US President Barack Obama is putting pressure on the Federal Communications Commission to implement “the strongest possible rules to protect net neutrality,” releasing a statement and video on Monday that urges the FCC to ensure that telecos or ISPs can’t act as gatekeepers.
President Obama says that the rules he is proposing the FCC implement come after the public submitted more than four million comments on net neutrality. In a prepared statement, he calls the rules he is asking for “simple, common sense steps.”
ISPs should not be permitted to block legal content nor should they be able to intentionally slow down or speed up access to certain content, Obama says. This echoes a statement from the Internet Association in July that said consumers should be able to access the content they want without censorship, and that artificial slow lanes should be banished.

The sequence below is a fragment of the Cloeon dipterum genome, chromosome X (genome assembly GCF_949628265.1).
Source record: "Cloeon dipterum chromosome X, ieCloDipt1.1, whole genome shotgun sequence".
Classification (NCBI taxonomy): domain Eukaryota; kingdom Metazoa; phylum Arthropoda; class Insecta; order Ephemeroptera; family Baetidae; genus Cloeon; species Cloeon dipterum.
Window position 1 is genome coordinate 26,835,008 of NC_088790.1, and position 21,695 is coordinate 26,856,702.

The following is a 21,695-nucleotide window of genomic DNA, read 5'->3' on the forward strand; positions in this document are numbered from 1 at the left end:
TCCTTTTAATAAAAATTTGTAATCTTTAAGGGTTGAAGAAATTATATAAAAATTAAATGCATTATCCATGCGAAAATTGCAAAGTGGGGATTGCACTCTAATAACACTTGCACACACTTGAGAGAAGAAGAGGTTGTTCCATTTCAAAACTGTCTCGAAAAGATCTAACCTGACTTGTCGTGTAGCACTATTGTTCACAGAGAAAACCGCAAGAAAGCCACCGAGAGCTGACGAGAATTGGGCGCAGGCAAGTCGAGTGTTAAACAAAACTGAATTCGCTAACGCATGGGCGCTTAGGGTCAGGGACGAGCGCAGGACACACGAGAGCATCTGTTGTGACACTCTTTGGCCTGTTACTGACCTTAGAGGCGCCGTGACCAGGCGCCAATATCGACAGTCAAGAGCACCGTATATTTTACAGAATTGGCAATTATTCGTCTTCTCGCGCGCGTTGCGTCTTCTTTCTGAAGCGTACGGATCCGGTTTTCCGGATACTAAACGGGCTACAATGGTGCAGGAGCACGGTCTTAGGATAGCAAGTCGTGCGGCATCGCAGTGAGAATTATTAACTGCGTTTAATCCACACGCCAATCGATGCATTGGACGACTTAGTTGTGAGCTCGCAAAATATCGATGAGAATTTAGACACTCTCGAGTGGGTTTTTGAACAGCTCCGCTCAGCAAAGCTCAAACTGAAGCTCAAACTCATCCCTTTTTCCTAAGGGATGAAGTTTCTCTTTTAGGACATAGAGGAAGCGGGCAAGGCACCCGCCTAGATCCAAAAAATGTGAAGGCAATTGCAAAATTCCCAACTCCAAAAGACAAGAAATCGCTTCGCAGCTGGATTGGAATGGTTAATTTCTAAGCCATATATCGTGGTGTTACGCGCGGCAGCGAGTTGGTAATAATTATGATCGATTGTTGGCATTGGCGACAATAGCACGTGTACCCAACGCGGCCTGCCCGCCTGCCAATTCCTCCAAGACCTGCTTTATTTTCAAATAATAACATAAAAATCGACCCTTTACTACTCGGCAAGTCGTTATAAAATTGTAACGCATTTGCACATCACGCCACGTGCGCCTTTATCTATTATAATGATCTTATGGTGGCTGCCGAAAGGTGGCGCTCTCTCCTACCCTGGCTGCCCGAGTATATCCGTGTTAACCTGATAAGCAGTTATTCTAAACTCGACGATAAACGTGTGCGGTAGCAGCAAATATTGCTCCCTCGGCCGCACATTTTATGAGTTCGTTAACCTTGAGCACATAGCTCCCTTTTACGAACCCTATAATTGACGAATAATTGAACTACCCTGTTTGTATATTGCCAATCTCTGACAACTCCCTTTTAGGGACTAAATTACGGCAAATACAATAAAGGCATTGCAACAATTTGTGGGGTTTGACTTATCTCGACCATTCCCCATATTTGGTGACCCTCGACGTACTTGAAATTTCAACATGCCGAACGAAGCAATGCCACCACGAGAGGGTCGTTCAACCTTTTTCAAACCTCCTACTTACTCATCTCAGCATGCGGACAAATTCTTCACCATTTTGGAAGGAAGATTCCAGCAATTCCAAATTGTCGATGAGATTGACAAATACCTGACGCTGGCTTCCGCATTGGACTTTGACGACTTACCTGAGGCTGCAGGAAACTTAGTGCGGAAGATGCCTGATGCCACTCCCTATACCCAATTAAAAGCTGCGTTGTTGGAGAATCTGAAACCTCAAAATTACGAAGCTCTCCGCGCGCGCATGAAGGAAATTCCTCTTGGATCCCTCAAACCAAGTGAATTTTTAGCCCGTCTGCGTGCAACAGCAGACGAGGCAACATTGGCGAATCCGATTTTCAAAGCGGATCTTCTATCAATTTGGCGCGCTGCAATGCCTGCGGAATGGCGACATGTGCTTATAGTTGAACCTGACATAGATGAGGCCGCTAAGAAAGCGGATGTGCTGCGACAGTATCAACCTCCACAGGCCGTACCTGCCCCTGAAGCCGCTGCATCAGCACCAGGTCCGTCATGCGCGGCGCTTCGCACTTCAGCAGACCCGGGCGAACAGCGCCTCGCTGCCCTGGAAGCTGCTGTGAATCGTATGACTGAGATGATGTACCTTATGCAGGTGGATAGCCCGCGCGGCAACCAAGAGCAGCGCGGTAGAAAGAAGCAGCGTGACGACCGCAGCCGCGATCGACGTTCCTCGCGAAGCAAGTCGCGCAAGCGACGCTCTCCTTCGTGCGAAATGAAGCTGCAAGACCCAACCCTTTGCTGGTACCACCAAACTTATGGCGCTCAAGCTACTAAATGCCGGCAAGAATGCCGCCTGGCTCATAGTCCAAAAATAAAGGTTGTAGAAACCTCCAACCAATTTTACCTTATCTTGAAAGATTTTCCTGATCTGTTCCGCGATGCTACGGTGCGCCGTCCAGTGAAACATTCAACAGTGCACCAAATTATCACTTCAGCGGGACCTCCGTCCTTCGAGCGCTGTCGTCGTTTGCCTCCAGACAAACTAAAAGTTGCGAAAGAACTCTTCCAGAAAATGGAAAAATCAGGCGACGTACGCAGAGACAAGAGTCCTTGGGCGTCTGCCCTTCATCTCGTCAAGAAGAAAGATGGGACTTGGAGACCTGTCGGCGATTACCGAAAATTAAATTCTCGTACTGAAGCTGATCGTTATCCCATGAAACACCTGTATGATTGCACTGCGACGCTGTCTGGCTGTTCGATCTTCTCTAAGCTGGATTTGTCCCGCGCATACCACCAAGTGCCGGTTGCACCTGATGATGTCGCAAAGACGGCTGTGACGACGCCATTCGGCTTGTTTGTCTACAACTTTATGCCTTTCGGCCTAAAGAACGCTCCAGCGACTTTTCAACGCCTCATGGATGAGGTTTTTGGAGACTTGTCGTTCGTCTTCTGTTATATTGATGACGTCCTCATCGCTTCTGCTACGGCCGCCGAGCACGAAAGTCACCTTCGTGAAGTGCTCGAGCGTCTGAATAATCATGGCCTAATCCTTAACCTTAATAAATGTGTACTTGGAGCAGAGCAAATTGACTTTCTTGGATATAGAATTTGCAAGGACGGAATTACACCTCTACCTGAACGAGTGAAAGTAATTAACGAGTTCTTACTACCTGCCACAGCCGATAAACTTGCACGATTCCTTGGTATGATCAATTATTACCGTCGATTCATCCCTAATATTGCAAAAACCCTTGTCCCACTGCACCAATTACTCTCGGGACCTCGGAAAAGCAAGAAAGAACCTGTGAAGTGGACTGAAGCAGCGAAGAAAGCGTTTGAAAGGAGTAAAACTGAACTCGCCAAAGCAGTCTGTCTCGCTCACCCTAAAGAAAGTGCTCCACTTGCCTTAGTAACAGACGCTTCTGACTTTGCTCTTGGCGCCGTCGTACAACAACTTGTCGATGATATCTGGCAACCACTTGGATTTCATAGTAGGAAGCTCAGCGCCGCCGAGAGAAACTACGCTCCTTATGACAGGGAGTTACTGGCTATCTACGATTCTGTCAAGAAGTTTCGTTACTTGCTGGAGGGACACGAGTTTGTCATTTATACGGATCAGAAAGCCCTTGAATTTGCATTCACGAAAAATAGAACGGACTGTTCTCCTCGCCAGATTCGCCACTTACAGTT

In the statement, Obama asked the FCC to “make full use of the transparency authorities recently upheld, and if necessary to apply net neutrality rules to points of interconnection between the ISP and the rest of the Internet.”
Lastly, the rules should ban paid prioritization, since that kind of gatekeeping undermines “the level playing field essential to the Internet’s growth,” he said.
Obama assures that these rules would not create “any undue burden for ISPs.”
The FCC should also reclassify consumer broadband service under Title II of the Telecommunications Act, Obama says.
“If the FCC appropriately forbears from the Title II regulations that are not needed to implement the principles above — principles that most ISPs have followed for years — it will help ensure new rules are consistent with incentives for further investment in the infrastructure of the Internet.”
Last week, non-profit organization Fight for the Future organized protests across the US on Thursday is support of net neutrality. The protests were against FCC Chairman Tom Wheeler moving ahead with a hybrid solution proposed by California representative Henry Waxman. The group also called for the FCC to reclassify broadband under Title II.